The book seems sloppy.

@Tim makes a good point that Roman numeral analysis can be tricky with rock music. The real conundrum to me is the final chord. It's an `E` dominant 7th with a `G` natural on top. That is a very bluesy sound. It's a very familiar sound, but Roman numerals are a poor way to label it. There is no way to indicate the simultaneous `G#` and `G` natural... and the minor 7th. About the only thing the `I` label gets right is a root on `E` and a perfect fifth of `B`. Tread carefully with harmonic analysis of rock music. You might find a lot of inappropriate labels.

• Thank you for the great response! Your answer was very clear--I appreciate it! – 286642 Mar 19 '19 at 19:42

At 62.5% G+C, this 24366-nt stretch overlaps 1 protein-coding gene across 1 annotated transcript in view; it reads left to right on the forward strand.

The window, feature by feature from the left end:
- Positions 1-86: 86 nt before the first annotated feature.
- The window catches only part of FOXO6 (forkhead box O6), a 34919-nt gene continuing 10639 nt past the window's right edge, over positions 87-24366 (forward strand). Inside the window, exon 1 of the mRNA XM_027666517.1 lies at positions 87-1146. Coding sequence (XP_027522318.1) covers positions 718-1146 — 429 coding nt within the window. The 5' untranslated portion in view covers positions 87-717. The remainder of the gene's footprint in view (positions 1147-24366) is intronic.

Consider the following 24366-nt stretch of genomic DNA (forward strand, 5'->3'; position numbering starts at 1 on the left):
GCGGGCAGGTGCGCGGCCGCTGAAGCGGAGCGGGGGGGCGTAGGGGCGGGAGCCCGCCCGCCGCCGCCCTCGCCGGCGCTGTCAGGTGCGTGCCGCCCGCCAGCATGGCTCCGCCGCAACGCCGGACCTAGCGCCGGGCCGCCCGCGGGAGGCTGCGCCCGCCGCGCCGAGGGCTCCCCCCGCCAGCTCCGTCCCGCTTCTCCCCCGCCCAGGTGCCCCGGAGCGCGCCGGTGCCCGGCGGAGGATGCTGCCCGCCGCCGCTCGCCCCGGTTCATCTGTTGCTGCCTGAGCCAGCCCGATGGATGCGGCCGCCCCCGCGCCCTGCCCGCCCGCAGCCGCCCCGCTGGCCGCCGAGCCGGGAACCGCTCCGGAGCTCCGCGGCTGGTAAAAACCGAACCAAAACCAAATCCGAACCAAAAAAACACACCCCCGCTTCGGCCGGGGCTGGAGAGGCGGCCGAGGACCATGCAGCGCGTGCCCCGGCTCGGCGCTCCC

• That's the Hendrix chord. E7#9 So there's a 7th - D, and a #9 - Fx, which isn't exactly G, more F##. Can't think of any RN that describes it! – Tim Mar 19 '19 at 20:52
• Using the 7#9 is a common way to fit the blues major-minor chord into roman numeral analysis. In equal temperament, the distinction between a double sharp 2 and a flat 3 become less important. The notes are the same, so they are named either for function or even convenience. – trlkly Mar 19 '19 at 21:32
• @trlkly, `7#9` as in `E7#9` would be a jazz symbol rather than a Roman numeral symbol. But it is interesting the #9 in a dominant chord versus a flat (minor) third over a major triad. I think when I have seen the latter it has been for a tonic chord. I've not seen a rule stated, but #9 to me says 'dominant' and flat third over major triad sort of 'tonic' – Michael Curtis Mar 20 '19 at 2:46
• Trouble is, in relation to this music example at least, the answer's wrong. The example uses the 'mode-blind' convention of chord numbering. Everything is named relative to E major, even if the tune's in E minor. – Laurence Payne Mar 20 '19 at 14:51